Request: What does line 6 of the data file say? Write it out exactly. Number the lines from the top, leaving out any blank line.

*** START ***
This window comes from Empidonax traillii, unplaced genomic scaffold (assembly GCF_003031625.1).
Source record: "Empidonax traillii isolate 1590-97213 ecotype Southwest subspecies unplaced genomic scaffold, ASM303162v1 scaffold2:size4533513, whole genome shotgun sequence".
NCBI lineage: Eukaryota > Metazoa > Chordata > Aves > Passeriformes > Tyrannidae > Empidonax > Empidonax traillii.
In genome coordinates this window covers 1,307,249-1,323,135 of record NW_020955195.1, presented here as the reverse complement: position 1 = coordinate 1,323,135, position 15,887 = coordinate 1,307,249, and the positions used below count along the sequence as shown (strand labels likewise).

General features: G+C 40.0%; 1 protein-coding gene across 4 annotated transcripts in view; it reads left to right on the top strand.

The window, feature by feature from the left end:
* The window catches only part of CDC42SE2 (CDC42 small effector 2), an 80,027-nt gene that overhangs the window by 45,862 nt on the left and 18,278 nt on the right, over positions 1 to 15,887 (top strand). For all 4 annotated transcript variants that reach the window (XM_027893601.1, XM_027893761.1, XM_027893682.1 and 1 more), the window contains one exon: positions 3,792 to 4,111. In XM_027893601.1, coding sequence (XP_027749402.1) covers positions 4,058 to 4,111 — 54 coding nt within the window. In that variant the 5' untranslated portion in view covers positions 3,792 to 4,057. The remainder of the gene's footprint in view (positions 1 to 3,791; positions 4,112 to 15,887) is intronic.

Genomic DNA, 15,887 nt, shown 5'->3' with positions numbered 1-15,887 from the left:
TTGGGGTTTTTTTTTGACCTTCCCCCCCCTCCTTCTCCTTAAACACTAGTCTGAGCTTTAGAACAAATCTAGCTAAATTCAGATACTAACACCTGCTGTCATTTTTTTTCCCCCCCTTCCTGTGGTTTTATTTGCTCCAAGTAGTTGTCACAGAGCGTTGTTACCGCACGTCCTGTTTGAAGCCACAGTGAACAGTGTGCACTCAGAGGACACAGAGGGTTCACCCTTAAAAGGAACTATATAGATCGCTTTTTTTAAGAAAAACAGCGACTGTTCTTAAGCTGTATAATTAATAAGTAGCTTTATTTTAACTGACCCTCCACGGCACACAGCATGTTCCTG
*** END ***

The window, feature by feature from the left end: